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05 | 2010

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Basics Basics of

Basics Basics of Bio-Polyolefins Polyethylene H H | | — C — C — | | H H n Plastic Fuel Tank made from bio-PE (Photo: Courtesy Braskem) Ethylene H H \ / C ═ C / \ H H As it has almost become a habit, let’s start our ‘basics’ article with a look into Wikipedia: A polyolefin is a polymer produced from a simple olefin (also called an alkene with the general formula C n H 2n ) as a monomer. For example, polyethylene (C 2 H 4 )n (PE) is the polyolefin produced by polymerizing the olefin ethylene H 2 C=CH 2 . Polypropylene (PP) is another common polyolefin which is made from the olefin propylene. In some cases PE is produced as a copolymer using butene, hexene or octene as comonomer. Polyethylene Polyethylene or polythene (IUPAC name polyethene or poly(methylene)) is the most widely used plastic, with an annual production of approximately 80 million metric tons (2008). Its primary use is within packaging [1]. And in bioplastics MAGAZINE 01/2008 Dr. Thomas Isenburg wrote: Polyethylene is a plastic material that has been known for more than 100 years. It is found in millions of applications from simple film, through containers, to toys or technical components such as plastic fuel tanks for cars. Polyethylene was discovered by the chemist Hans von Pechmann in 1898. In 1933 polyethylene was successfully produced, at a pressure of 1400 bar and a temperature of 170°C, at the ICI laboratories. For a large scale industrial process these conditions were, however, difficult to produce and were highly energy intensive. In 1953 polymer chemistry saw a major breakthrough. The chemists Karl Ziegler and Giulio Natta succeeded in synthesising polyethylene from ethylene at normal pressure using catalysts. Ethylene So it all starts with ethylene… Ethylene is a chemical intermediate used to produce many different products, besides polyethylene (PE), for example polyethylene terephthalate (PET), polyvinyl chloride (PVC), and polystyrene (PS) can be named. Its current world production capacity is around 115,000 tons per year, mainly (>98%) through the petrochemical route based on steam cracking (thermal pyrolysis) of petroleum liquids (naphtha, condensate, and gas oils) and natural gas feedstocks (ethane, propane, and butane). However, before the boom of petroleum started in the early 1950s, ethylene was produced from ethanol. Interestingly, the first report that was published in the literature about the catalytic dehydration of ethanol to ethylene dates from 1797. Applying the catalytic dehydration of ethanol to produce ethylene is again becoming more and more important. Especially in Brazil, with the building of large-scale plants motivated by the Brazilian sugarcane based ethanol competitiveness and by the low carbon footprint of the product obtained by this route. Just a few weeks before publication of this issue of bioplastics MAGAZINE Braskem started the manufacture of polyethylene on a large scale based on Brazilian renewable ethanol. 52 bioplastics MAGAZINE [05/10] Vol. 5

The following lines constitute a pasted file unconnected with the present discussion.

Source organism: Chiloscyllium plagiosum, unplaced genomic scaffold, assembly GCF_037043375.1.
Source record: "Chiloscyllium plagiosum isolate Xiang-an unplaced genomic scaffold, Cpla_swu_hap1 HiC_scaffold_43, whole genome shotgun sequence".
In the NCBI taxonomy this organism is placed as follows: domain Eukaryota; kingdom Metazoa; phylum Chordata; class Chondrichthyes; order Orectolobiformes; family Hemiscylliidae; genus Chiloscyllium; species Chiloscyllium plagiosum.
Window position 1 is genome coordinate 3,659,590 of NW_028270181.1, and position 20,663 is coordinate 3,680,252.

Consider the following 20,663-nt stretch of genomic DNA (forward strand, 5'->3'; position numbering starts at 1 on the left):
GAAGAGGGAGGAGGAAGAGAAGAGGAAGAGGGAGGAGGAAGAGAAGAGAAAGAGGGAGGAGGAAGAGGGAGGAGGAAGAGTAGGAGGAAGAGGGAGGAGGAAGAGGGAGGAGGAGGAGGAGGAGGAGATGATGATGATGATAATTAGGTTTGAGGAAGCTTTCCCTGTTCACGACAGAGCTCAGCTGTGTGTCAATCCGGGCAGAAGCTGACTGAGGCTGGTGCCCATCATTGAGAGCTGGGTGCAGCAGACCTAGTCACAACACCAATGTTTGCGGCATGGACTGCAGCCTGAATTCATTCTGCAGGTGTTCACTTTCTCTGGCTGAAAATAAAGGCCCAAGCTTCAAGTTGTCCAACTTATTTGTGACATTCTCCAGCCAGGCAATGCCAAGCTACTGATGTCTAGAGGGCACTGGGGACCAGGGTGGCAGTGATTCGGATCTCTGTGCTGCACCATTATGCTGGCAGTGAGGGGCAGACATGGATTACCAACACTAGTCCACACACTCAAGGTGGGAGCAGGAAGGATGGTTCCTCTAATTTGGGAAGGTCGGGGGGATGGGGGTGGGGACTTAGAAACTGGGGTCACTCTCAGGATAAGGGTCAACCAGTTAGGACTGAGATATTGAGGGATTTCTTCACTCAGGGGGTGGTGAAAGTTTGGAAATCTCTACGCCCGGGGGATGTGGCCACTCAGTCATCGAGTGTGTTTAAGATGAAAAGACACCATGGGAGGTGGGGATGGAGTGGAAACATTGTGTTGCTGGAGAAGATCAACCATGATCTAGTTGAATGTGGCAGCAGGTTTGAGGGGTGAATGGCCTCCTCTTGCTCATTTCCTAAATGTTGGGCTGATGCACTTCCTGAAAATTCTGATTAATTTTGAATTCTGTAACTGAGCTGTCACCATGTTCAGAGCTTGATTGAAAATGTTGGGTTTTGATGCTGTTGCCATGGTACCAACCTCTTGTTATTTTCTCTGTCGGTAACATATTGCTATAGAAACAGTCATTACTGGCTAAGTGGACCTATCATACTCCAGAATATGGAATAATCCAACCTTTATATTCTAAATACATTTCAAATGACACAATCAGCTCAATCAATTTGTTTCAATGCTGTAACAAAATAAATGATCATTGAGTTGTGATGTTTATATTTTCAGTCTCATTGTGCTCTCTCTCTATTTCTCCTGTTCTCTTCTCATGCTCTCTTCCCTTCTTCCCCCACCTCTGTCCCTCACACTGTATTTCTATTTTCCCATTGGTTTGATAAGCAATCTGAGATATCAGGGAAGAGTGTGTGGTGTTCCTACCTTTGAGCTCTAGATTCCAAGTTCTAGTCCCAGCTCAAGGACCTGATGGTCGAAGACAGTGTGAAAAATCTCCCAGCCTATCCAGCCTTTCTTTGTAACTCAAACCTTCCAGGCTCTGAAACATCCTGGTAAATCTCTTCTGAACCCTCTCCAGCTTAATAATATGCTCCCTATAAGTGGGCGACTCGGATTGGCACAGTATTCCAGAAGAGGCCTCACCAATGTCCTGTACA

Article contributed by Antonio Morschbacker Responsible for Green Polymers Technology Braskem S.A. São Paulo, Brazil and Michael Thielen Ethanol We all know very well that bio-ethanol has been used as engine fuel since the beginning of the last century. In the mid 1970s, the Brazilian National Alcohol Program led to a significant increase in the Brazilian ethanol capacity. About thirty years later the United States started to grow their capacity very fast so that eventually they became the world leader in manufacture. With 23 billion liters (USA) and 21 billion liters (Brazil) in 2007 these two countries are currently by far the global leaders in ethanol production. In the meantime the Brazilian production reached 25 billion in 2009 and 28 billion estimated for 2010. Under optimal climate conditions, like in tropical regions, sugarcane is relatively inexpensive to grow. Sugarcane offers a high agricultural productivity and relatively simple harvest methods. The growing season for sugarcane (6 to 7 months) is longer than that of other crops. It is harvested year by year during at least four years with no necessity to plant it again during this cycle. The poor mechanical harvesting methods of about 10 years ago are much more efficient today and still do not emit carbon dioxide in consequence of the sugarcane burning. In Brazil, the water requirement for its production is to a large extent rainfed. The World Bank and the FAO have confirmed that Brazilian ethanol has not raised sugar prices significantly and that it is the only biofuel competitive with petroleum-based diesel or gasoline and which saves greenhouse gases [2]. And once again it needs to be explained: In Brazil the rainforests are in the north of the vast country, whereas most of the the sugarcane plantations are in the southeast. In addition, land and climate in the north – the rainforest area - aren’t appropriate for sugarcane production (see bM 04/2009). If a sugar source, mainly sugarcane juice and molasses (as in Brazil) and hydrolyzed starch from corn grains (as in the United States) is fermented, ethanol can be obtained. In some regions other crops can be used, such as potato, wheat, manioc, and sugar beets. The use of hydrolyzed cellulose and hemicellulose from low-cost biomass is a potential way to obtain cheaper ethanol but until now this technology is under development and its commercial production started at the end of the last year in a small unity [3]. To produce the ethanol through fermentation, sugar is extracted from sugarcane by crushing the raw cane with water to extract the sugars (mostly sucrose). In a similar Sugarcane (Photo: Courtesy Braskem) Braskem Green PE Plant (Courtesy Braskem - Photo by Mathias Cramer) bioplastics MAGAZINE [05/10] Vol. 5 53

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